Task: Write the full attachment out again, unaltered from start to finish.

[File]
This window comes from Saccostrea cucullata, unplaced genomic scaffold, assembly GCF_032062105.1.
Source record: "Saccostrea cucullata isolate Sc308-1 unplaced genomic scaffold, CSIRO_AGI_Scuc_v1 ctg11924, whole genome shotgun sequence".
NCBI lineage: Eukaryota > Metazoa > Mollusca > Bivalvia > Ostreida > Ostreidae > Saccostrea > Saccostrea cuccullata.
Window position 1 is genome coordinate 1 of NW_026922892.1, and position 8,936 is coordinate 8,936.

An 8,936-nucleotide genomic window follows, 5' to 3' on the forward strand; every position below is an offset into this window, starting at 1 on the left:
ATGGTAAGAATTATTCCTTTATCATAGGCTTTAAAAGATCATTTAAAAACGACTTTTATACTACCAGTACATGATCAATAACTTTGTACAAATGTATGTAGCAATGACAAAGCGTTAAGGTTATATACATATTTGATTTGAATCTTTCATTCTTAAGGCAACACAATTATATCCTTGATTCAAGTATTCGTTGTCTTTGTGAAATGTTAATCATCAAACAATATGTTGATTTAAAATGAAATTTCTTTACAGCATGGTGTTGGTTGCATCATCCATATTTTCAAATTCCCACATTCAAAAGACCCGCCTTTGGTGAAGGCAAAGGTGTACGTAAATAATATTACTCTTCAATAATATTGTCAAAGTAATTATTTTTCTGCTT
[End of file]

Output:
This window comes from Saccostrea cucullata, unplaced genomic scaffold, assembly GCF_032062105.1.
Source record: "Saccostrea cucullata isolate Sc308-1 unplaced genomic scaffold, CSIRO_AGI_Scuc_v1 ctg11924, whole genome shotgun sequence".
NCBI lineage: Eukaryota > Metazoa > Mollusca > Bivalvia > Ostreida > Ostreidae > Saccostrea > Saccostrea cuccullata.
Window position 1 is genome coordinate 1 of NW_026922892.1, and position 8,936 is coordinate 8,936.

An 8,936-nucleotide genomic window follows, 5' to 3' on the forward strand; every position below is an offset into this window, starting at 1 on the left:
ATGGTAAGAATTATTCCTTTATCATAGGCTTTAAAAGATCATTTAAAAACGACTTTTATACTACCAGTACATGATCAATAACTTTGTACAAATGTATGTAGCAATGACAAAGCGTTAAGGTTATATACATATTTGATTTGAATCTTTCATTCTTAAGGCAACACAATTATATCCTTGATTCAAGTATTCGTTGTCTTTGTGAAATGTTAATCATCAAACAATATGTTGATTTAAAATGAAATTTCTTTACAGCATGGTGTTGGTTGCATCATCCATATTTTCAAATTCCCACATTCAAAAGACCCGCCTTTGGTGAAGGCAAAGGTGTACGTAAATAATATTACTCTTCAATAATATTGTCAAAGTAATTATTTTTCTGCTT